Henry O’Neill (1798–1880) was an Irish artist and antiquarian. O’Neill himself was a very interesting person but his story is rather a tragic one.
Early Life And Career Of O’Neill
Henry was born in 1798 in Clonmel. He was the only child of his parents. In his early age, he lost his parents and was looked after by his father’s sister Sarah O’Neill who was a haberdasher. She made all efforts to provide him with a good education.
Henry O’Neill Artist
As well as being antiquarian, he was an artist of considerable merit from childhood. In 1815 he was placed as a pupil in the Dublin Society’s Schools.
He always stood in the first rankers in every class he competed as he was passionate about his work and dedicated himself totally towards it. For some time in his initial years, he worked as a teacher of drawing in Dublin.
The first Exhibition in Royal Hibernian Academy
He was also awarded a silver medal for his talents and work. His first exhibition was at the Royal Hibernian Academy in 1835. He exhibited nine drawings after which he became a regular exhibitor till 1847.
In 1837 he was also elected an Associate of the Academy. One of the events that had made a special impression on O’Neill’s style of work was the popular contemporary political movements.
He was not only a member of the Repeal Association but also during the imprisonment of O’Connell in Richmond Gaol he painted a group of the Liberator and his fellow-prisoners. He later painted series of lithograph portraits of the Young Irelanders, Smith O’Brien and others.
Henry O’Neill’s Awards
In 1842 The Royal Irish art Union awarded him cash prize For his lithograph of “Gandsey, the Kerry Minstrel. He also worked with and contributed drawings, with G. Petrie and Andrew Nicholl which were published in Dublin in 1835.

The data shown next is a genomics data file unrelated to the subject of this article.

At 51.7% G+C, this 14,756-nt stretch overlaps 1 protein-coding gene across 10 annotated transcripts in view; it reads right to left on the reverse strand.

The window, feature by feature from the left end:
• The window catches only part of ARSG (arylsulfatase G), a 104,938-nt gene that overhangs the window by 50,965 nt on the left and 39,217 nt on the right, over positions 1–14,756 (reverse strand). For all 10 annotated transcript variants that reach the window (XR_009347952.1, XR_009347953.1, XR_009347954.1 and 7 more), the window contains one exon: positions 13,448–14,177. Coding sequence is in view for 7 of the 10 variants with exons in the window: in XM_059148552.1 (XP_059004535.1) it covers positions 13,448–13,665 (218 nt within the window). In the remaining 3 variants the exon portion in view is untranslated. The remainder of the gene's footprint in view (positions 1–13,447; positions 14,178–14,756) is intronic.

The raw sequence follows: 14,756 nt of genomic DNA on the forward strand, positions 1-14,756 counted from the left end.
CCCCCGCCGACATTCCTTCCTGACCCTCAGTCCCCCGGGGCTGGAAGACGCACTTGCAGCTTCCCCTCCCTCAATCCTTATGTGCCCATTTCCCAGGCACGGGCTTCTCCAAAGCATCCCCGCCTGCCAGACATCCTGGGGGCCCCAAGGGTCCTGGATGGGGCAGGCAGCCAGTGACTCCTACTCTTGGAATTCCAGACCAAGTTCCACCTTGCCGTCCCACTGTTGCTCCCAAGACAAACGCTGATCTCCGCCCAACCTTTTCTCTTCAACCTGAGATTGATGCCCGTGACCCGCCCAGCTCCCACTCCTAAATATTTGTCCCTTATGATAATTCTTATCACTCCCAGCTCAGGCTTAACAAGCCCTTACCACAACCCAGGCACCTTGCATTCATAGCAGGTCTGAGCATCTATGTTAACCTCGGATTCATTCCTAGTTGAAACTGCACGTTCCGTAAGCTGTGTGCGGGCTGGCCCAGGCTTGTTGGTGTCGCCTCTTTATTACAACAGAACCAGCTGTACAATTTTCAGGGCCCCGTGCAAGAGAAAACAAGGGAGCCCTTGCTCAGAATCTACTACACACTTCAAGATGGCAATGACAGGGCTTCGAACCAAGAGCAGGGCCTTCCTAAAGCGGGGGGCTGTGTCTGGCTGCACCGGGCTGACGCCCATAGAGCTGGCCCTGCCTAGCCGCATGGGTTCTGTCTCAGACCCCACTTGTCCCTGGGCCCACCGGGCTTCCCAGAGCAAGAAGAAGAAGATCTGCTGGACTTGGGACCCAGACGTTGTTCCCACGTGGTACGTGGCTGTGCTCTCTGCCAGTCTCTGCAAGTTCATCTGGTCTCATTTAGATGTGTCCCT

His study of Irish antiquities led him to produce his work “Descriptive Catalogue of Illustrations of the Fine Arts of Ancient Ireland,”
In 1855 which was followed by his great work,”Illustrations of the most interesting of the Sculptured Crosses of Ancient Ireland, Drawn to Scale and Lithographed by Henry O’Neill” in 1857.
Henry O’Neill Biography
In 1868 he published a brochure, “Ireland for the Irish,” attacking landlordism. O’Neill was a studious and industrious worker but he was a man of a difficult and contentious nature.
His conflicts with others in his field left him penniless at the end. His published works were magnificent but O’Neill was no businessman and he failed to gather market and his expenditure did not meet his anticipation.
Thus disappointment and the straitened due to his financial conditions, his health deteriorated. He died at 109 Lower Gardiner Street on the 21st December 1880 and was buried at Glasnevin.
Works Of O’Neill
- The Round Towers of Ireland
- a lithograph of the Cross of Cong
- John Cornelius O’Callaghan, 1874
- The Gap of Dunloe
- The Return of O’Rourke,
- A drawing of Bartholomew Lloyd, D.D.
- a pencil portrait of Zozimus, the Dublin beggar.